In a legislative move met with both controversy and opposition, Representative Andy Ogles (R-TN) and Senator Ted Cruz (R-TX) have introduced bills in the House and Senate aimed at preventing federal agencies and departments from taking disciplinary actions against individuals who refuse to use a person’s correct name or pronouns. Under these proposed bills, anyone facing punishment for misgendering or misnaming someone could potentially sue the federal official responsible, seeking damages of up to $100,000.
The genesis of this legislation can be traced back to an October memo issued by the Department of Health and Human Services (DHHS), which directed employees to use the names and pronouns that individuals use to describe themselves. This directive, aimed at fostering inclusivity and respect, has been met with resistance from conservative quarters, including Representative Lauren Boebert (R-CO) and various far-right anti-LGBTQ+ Republicans who regularly oppose what they term “woke” LGBTQ+-inclusive policies.
Boebert, known for her staunch conservative views, accused “the left” of treating terms like “woman” as if they were “a dirty word.” The proposed bills have drawn criticism from queer civil rights lawyer Alejandra Caraballo, who pointed out that they would require referring to Senator Cruz by his legal first name, Rafael, instead of his preferred nickname, Ted.
The legislation, dubbed the “Safeguarding Honest Speech Act,” seeks to “prohibit the use of funds to implement, administer, or enforce measures requiring certain employees to refer to an individual by the preferred pronouns of such individual or a name other than the legal name of such individual, and for other purposes,” according to WZTV.
Senator Cruz emphasized the First Amendment implications, stating that “forcing anyone to use pronouns that don’t accord with a person’s biological sex is an unconstitutional violation of the First Amendment.” Representative Ogles echoed these sentiments, decrying what he sees as the Biden administration’s imposition of speech requirements and expressing concerns about coercion in the name of a “woke agenda.”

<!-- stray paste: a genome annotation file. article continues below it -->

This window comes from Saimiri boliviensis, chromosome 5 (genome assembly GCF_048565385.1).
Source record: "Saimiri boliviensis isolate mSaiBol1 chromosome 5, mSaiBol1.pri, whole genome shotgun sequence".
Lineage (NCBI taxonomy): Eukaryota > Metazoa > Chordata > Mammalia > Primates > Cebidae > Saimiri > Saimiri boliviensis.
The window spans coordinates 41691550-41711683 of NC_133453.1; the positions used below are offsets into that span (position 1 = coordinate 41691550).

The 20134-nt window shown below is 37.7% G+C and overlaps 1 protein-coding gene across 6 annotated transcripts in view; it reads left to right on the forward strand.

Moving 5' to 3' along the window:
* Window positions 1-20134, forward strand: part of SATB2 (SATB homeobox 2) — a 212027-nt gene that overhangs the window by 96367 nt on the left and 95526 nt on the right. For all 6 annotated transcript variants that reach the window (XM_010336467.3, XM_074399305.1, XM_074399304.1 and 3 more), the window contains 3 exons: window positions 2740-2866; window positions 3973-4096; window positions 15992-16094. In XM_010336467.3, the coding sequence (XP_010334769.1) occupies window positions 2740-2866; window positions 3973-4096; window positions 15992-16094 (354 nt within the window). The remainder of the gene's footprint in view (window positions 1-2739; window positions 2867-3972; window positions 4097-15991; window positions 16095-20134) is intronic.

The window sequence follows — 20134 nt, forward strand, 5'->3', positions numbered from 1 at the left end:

Other Republican supporters of the bills, including Representative Paul Gosar (R-AZ), have voiced opposition to what they perceive as “woke, left-wing propaganda” and argued that requiring federal employees to use correct names and pronouns could further divide the American people. Notably, these legislators have a history of opposing LGBTQ+ rights and inclusive policies.
The bills have also garnered support from groups like Concerned Women for America, known for their anti-LGBTQ+ stance, and CatholicVote, which has previously discouraged the reading of LGBTQ+ literature in local libraries.
In contrast, the Department of Health and Human Services has emphasized the importance of using correct names and pronouns to provide equal workplace protections for all employees, including transgender and nonbinary individuals. Statistics show that a significant percentage of transgender individuals experience workplace discrimination, underscoring the need for policies aimed at fostering inclusivity and respect in the workplace.
As these bills continue to face opposition and debate, they shed light on the ongoing struggles for LGBTQ+ rights and acceptance in the political landscape, with many LGBTQ+ advocates seeing them as a potential threat to the progress made in recent years.